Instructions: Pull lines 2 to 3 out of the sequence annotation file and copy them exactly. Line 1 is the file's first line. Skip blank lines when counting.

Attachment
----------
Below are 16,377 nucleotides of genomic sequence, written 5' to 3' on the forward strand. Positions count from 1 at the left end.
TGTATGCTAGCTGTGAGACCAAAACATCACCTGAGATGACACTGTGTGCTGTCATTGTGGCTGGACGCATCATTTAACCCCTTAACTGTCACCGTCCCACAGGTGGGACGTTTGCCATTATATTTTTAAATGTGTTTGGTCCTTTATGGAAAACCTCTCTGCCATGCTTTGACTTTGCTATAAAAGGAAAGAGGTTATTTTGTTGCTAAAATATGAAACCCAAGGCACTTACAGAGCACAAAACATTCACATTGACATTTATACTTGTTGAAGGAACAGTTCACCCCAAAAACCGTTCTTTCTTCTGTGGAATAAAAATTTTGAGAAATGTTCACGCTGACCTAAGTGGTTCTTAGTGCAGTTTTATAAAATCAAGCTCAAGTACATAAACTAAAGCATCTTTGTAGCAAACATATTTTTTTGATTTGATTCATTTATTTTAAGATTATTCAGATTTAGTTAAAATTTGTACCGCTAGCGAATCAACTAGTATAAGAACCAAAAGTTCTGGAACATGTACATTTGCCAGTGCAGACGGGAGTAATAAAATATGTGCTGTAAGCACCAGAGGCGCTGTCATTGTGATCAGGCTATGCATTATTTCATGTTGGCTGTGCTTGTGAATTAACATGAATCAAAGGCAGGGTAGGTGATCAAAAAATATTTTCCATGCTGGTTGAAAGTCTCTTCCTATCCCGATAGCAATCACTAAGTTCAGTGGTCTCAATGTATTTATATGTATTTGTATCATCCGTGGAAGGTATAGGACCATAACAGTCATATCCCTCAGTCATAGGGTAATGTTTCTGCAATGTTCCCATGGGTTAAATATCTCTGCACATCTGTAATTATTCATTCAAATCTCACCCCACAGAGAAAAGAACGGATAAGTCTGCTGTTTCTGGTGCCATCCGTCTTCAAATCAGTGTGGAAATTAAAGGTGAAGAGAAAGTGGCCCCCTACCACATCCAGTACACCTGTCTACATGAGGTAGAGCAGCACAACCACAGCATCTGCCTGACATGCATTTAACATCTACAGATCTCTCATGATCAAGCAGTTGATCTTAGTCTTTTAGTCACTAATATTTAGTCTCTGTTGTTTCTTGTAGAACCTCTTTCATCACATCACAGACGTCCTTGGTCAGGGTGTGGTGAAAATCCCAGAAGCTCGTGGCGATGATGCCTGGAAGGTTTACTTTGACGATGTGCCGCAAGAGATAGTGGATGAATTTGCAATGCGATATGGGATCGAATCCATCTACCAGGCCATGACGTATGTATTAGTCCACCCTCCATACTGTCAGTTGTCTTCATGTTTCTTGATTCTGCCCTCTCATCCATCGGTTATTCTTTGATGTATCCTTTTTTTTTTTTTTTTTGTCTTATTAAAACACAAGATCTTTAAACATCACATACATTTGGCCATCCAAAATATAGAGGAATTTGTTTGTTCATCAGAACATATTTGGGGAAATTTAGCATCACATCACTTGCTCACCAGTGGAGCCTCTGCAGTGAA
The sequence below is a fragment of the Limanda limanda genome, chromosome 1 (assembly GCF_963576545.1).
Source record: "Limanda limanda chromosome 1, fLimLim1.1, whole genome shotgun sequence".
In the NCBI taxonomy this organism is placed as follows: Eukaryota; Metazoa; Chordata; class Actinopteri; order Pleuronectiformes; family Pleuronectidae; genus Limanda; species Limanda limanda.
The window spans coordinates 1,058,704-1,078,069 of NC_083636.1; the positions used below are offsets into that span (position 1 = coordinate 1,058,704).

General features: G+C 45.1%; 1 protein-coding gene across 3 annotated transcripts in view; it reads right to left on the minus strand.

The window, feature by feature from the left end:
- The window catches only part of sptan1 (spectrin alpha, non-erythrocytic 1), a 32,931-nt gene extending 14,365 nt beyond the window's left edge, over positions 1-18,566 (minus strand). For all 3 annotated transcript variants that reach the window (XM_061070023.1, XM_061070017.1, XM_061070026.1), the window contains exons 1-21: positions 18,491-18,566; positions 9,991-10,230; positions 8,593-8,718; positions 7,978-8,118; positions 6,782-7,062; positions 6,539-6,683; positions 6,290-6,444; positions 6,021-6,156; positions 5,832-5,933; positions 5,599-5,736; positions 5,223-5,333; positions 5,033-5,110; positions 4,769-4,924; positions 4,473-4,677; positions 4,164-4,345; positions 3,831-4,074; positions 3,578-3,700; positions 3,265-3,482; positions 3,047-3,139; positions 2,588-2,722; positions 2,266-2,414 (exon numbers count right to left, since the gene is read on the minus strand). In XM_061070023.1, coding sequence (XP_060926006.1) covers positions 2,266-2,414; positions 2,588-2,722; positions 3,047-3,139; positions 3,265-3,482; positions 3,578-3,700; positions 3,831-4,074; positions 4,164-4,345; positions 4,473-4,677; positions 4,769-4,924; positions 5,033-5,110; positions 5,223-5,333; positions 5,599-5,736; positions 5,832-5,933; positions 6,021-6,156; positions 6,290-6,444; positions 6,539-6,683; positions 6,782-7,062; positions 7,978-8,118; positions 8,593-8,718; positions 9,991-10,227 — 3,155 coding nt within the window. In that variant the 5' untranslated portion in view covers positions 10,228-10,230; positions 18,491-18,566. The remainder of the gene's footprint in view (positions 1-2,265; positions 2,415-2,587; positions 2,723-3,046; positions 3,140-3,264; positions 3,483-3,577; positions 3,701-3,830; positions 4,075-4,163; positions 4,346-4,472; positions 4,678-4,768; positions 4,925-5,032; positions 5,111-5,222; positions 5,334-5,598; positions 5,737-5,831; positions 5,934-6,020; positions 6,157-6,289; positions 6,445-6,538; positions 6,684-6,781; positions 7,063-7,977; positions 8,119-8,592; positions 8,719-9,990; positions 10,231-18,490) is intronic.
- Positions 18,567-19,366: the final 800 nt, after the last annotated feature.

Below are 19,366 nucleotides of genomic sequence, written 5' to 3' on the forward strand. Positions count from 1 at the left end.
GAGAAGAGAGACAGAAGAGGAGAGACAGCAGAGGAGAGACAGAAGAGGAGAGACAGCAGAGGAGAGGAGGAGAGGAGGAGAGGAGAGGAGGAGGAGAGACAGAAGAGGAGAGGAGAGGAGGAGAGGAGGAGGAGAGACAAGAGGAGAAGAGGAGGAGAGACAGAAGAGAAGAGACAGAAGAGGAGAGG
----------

TGTATGCTAGCTGTGAGACCAAAACATCACCTGAGATGACACTGTGTGCTGTCATTGTGGCTGGACGCATCATTTAACCCCTTAACTGTCACCGTCCCACAGGTGGGACGTTTGCCATTATATTTTTAAATGTGTTTGGTCCTTTATGGAAAACCTCTCTGCCATGCTTTGACTTTGCTATAAAAGGAAAGAGGTTATTTTGTTGCTAAAATATGAAACCCAAGGCACTTACAGAGCACAAAACATTCACATTGACATTTATACTTGTTGAAGGAACAGTTCACCCCAAAAACCGTTCTTTCTTCTGTGGAATAAAAATTTTGAGAAATGTTCACGCTGACCTAAGTGGTTCTTAGTGCAGTTTTATAAAATCAAGCTCAAGTACATAAACTAAAGCATCTTTGTAGCAAACATATTTTTTTGATTTGATTCATTTATTTTAAGATTATTCAGATTTAGTTAAAATTTGTACCGCTAGCGAATCAACTAGTATAAGAACCAAAAGTTCTGGAACATGTACATTTGCCAGTGCAGACGGGAGTAATAAAATATGTGCTGTAAGCACCAGAGGCGCTGTCATTGTGATCAGGCTATGCATTATTTCATGTTGGCTGTGCTTGTGAATTAACATGAATCAAAGGCAGGGTAGGTGATCAAAAAATATTTTCCATGCTGGTTGAAAGTCTCTTCCTATCCCGATAGCAATCACTAAGTTCAGTGGTCTCAATGTATTTATATGTATTTGTATCATCCGTGGAAGGTATAGGACCATAACAGTCATATCCCTCAGTCATAGGGTAATGTTTCTGCAATGTTCCCATGGGTTAAATATCTCTGCACATCTGTAATTATTCATTCAAATCTCACCCCACAGAGAAAAGAACGGATAAGTCTGCTGTTTCTGGTGCCATCCGTCTTCAAATCAGTGTGGAAATTAAAGGTGAAGAGAAAGTGGCCCCCTACCACATCCAGTACACCTGTCTACATGAGGTAGAGCAGCACAACCACAGCATCTGCCTGACATGCATTTAACATCTACAGATCTCTCATGATCAAGCAGTTGATCTTAGTCTTTTAGTCACTAATATTTAGTCTCTGTTGTTTCTTGTAGAACCTCTTTCATCACATCACAGACGTCCTTGGTCAGGGTGTGGTGAAAATCCCAGAAGCTCGTGGCGATGATGCCTGGAAGGTTTACTTTGACGATGTGCCGCAAGAGATAGTGGATGAATTTGCAATGCGATATGGGATCGAATCCATCTACCAGGCCATGACGTATGTATTAGTCCACCCTCCATACTGTCAGTTGTCTTCATGTTTCTTGATTCTGCCCTCTCATCCATCGGTTATTCTTTGATGTATCCTTTTTTTTTTTTTTTTTGTCTTATTAAAACACAAGATCTTTAAACATCACATACATTTGGCCATCCAAAATATAGAGGAATTTGTTTGTTCATCAGAACATATTTGGGGAAATTTAGCATCACATCACTTGCTCACCAGTGGAGCCTCTGCAGTGAA
The sequence below is a fragment of the Limanda limanda genome, chromosome 1 (assembly GCF_963576545.1).